From the survey implemented in their study, Hamersma and Heinrich (2008), find that THS firms may not be utilizing the opportunity to maintain tax credits for disadvantaged workers to intentionally increase the hiring of disadvantaged workers. Basically, these firms do not possess information regarding whether the individual's status does or does not qualify him/her for the tax credits when he/she is hired. Even after the employer makes his/her hiring decision, information regarding employees claimed for WOTC is confidential information. In fact, one firm responded in the telephone survey Hamersma and Heinrich conducted: "The information is sent to our corporate office, a third party processes the forms, and the tax credits come back to us like a bonus" (Hamersma & Heinrich, 2008, Findings from a Survey of… section, ¶ 3). Basically, the firms who do utilize the WOTC receive "bonuses" for inserting a form in the hiring packets and mailing them for processing. The WOTC, according to Hamersma and Heinrich does not improve the disadvantaged workers' future labor market outcomes.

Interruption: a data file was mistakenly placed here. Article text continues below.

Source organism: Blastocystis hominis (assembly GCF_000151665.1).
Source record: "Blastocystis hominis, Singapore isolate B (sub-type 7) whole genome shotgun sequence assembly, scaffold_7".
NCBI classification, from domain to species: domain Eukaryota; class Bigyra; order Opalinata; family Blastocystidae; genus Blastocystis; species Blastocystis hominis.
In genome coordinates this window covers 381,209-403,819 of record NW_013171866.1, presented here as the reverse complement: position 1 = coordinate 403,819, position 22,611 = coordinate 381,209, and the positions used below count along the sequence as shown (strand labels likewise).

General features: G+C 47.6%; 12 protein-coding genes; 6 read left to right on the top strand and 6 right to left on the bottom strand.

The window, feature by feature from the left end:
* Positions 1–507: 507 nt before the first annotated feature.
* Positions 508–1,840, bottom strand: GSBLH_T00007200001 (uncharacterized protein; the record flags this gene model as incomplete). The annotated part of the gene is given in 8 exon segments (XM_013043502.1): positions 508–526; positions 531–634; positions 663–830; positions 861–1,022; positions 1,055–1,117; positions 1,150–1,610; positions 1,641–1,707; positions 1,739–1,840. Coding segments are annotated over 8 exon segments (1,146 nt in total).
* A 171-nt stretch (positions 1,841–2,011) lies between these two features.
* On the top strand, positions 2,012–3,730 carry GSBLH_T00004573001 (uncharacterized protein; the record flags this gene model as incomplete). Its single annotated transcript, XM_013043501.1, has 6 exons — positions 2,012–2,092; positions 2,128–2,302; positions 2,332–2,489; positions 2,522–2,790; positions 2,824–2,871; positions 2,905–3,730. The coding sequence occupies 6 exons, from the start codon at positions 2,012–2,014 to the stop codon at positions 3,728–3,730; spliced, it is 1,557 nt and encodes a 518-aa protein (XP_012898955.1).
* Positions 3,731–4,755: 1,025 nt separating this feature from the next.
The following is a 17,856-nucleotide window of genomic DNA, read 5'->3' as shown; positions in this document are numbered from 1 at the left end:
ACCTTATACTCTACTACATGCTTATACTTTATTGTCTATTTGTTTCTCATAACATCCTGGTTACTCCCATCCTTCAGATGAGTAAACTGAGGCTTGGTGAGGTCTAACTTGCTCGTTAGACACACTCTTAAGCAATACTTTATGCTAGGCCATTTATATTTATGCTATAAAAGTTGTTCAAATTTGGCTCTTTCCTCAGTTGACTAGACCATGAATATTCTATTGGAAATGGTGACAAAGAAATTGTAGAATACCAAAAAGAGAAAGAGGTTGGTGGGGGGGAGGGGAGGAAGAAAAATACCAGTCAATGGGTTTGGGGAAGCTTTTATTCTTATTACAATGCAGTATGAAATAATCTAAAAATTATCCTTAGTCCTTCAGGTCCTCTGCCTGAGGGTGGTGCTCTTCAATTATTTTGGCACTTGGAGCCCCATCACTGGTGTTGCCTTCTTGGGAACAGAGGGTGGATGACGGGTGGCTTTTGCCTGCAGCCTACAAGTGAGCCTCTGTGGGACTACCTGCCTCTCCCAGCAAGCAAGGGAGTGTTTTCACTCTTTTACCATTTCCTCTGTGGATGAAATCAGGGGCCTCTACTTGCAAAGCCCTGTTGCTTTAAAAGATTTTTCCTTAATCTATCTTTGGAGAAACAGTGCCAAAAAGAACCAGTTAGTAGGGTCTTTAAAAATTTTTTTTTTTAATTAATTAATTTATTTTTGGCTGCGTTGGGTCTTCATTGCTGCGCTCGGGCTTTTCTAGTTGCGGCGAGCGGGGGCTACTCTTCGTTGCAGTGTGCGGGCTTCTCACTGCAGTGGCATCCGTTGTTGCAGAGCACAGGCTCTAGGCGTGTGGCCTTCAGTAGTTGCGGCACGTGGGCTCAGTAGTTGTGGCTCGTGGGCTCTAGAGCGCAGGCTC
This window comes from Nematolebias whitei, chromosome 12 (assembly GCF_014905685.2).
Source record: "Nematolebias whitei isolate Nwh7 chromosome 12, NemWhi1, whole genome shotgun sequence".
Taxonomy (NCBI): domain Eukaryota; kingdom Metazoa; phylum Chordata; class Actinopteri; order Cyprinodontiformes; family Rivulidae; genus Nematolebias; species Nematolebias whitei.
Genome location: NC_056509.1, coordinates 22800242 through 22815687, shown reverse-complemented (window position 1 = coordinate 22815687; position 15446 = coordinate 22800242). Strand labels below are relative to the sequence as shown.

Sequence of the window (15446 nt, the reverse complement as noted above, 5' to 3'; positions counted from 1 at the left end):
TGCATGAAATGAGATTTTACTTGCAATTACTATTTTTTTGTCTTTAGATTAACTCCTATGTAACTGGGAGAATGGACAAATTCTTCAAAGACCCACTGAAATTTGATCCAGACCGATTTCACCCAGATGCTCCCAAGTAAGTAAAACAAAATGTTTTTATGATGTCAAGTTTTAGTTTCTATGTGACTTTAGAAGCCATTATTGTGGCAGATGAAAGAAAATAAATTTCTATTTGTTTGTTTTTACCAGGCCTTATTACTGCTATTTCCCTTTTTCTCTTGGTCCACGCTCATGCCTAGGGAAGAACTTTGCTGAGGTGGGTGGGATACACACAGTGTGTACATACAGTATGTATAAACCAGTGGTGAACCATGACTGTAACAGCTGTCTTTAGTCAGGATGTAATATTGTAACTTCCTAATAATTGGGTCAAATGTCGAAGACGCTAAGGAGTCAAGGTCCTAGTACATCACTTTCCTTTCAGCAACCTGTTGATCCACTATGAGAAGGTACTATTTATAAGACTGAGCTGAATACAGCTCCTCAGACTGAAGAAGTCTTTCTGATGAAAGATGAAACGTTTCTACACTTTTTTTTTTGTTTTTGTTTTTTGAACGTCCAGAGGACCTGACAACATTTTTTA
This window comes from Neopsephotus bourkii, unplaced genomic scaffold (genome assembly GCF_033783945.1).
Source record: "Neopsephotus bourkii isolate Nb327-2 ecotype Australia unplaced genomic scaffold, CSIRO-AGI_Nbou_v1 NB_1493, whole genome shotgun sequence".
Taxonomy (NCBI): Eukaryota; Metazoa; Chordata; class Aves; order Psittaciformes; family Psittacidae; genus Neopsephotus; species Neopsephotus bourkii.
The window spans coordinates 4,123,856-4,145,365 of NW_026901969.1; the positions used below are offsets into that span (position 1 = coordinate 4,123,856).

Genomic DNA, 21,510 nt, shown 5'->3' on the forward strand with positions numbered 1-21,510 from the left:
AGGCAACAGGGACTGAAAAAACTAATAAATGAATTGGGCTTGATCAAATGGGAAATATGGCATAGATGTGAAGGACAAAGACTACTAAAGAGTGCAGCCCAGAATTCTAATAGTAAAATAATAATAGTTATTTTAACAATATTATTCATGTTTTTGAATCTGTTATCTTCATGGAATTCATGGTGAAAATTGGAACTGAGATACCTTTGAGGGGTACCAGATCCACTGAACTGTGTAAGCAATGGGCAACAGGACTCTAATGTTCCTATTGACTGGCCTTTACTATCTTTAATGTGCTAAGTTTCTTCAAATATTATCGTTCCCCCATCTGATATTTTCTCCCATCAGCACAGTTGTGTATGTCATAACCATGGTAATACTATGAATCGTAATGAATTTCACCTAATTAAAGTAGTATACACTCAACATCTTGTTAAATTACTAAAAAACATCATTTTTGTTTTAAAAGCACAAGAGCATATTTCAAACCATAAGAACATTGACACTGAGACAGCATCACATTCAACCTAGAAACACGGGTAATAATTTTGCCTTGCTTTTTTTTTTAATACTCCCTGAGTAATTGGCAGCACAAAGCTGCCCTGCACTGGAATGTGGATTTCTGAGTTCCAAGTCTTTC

Ultimately, Hamersma and Heinrich (2008) conclude that their initial aim to identify the distinctive effects that temporary employment and employer subsidies exert on the labor market outcomes of worker certified for the tax credit programs through work for THS firms, revealed that one may not merely compare average employment outcomes of the targeted workers to others either not certified or nontemporary. Understand the effects of the subsidy or temporary work, Hamersma and Heinrich argue, does not prove adequate, as characteristics such as the person's age, gender, race, as well as his/her education level differ significantly substantially between each group. In addition, employer characteristics, e.g. The firm's size, may also predict the participation in the WOTC subsidy program, a factor that also needs consideration when one assesses the effects of subsidies.

Revisions relating to the WOTC

Initially, Eichhors, Kaufmann, and Konle-Seidl (2009) assert, activation appears to be an enticing… [END OF PREVIEW] . . . READ MORE